The game simply needs more people playing and buying things in the cash shop, but in this market that seems extremely unlikely to happen, especially with no new market to help.

Every game gets a bump when it goes free to play, but once that fades, and it always fades, what is left to make it a choice in a market crowded with very similar alternatives?

The thing is, there isn’t really anything wrong with WildStar so far as I can tell.  I haven’t played it myself, but my reading about it seems to indicate that It is well put together and has its high points.  It just didn’t really bring anything new to the table that would make it stand out, that would make it feel different from all the other WoW derivative MMORPGs out there.

Which is somewhat ironic, considering that Carbine Studios was founded by 17 former members of the original World of Warcraft development team back in 2005 with the stated intention to, “…do anything but WoW.”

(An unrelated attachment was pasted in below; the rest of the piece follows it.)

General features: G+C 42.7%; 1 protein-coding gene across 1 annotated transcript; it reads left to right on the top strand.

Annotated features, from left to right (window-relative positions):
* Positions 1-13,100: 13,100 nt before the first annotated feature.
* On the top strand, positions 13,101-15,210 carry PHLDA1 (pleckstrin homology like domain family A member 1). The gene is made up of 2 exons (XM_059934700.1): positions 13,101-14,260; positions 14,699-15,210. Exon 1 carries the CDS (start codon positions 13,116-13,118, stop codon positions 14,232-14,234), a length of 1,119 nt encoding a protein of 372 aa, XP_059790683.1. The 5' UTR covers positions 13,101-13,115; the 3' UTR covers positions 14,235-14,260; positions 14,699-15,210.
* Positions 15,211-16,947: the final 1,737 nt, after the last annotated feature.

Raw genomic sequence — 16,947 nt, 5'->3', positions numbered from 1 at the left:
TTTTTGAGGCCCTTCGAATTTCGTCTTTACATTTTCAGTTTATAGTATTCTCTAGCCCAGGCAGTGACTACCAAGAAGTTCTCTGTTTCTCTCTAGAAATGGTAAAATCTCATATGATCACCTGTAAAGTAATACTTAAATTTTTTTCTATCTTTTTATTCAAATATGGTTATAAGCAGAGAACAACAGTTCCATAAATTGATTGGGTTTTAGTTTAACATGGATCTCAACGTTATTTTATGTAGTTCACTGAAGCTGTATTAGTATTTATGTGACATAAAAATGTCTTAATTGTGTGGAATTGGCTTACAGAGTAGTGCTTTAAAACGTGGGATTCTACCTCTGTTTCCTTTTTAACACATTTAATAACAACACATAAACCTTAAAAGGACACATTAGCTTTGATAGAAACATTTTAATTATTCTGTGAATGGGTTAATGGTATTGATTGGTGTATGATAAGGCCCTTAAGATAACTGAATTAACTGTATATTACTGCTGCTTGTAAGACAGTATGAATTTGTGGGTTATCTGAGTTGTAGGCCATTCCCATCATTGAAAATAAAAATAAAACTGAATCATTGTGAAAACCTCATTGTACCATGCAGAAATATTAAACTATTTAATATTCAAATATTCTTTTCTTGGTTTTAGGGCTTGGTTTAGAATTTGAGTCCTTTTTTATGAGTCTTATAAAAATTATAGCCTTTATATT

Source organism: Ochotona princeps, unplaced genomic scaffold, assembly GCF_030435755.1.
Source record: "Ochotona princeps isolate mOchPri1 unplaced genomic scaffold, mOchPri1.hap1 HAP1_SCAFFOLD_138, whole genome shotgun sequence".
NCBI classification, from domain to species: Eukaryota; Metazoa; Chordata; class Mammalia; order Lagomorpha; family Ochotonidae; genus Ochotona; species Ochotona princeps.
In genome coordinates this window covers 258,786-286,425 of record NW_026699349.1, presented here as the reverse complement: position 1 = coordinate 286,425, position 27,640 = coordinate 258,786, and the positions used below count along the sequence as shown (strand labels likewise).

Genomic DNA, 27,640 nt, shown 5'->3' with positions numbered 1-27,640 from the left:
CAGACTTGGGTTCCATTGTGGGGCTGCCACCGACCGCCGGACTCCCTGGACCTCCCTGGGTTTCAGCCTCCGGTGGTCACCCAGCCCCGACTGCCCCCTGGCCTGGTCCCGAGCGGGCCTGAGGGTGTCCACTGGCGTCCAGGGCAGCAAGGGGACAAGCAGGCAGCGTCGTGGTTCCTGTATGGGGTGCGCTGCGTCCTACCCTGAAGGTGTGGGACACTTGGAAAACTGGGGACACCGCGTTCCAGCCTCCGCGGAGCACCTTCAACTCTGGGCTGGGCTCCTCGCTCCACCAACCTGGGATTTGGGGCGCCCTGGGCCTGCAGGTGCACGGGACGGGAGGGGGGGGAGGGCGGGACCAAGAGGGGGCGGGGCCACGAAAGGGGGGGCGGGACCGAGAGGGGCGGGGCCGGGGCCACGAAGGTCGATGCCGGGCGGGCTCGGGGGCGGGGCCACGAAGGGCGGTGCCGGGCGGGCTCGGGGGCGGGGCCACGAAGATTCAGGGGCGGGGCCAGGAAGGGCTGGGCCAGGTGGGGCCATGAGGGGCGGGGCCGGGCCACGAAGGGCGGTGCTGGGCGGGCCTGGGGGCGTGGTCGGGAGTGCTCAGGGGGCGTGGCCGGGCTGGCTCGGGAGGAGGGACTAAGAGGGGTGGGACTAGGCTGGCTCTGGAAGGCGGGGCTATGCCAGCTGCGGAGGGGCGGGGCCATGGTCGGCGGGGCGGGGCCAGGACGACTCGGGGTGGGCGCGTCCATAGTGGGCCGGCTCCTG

Is there anything out there that might save WildStar?


WildStar Goes Free to Play

Two years ago I was wondering if The Elder Scrolls Online and WildStar were throwing themselves under the bus by declaring for a monthly subscription model in an era when only a select few games seem able to hold enough customers to make that model work for their vision.


Back then the team doing TESO said that a subscription model was essential to deliver the experience they wanted while the WildStar team felt they could offer a PLEX-like option and declare themselves free to play already.

The subscription business model champions of 2013 have come around to free to play in 2015.

TESO went first, going free back in January, while WildStar, after a precipitous drop in revenue, reflected in the NCsoft quarterly results… I believe somebody said that WildStar might end up bringing in less revenue that City of Heroes when NCsoft shut that down… announced that they were going free to play back in May.  This staved off closure by the trigger happy team at NCsoft for the time being.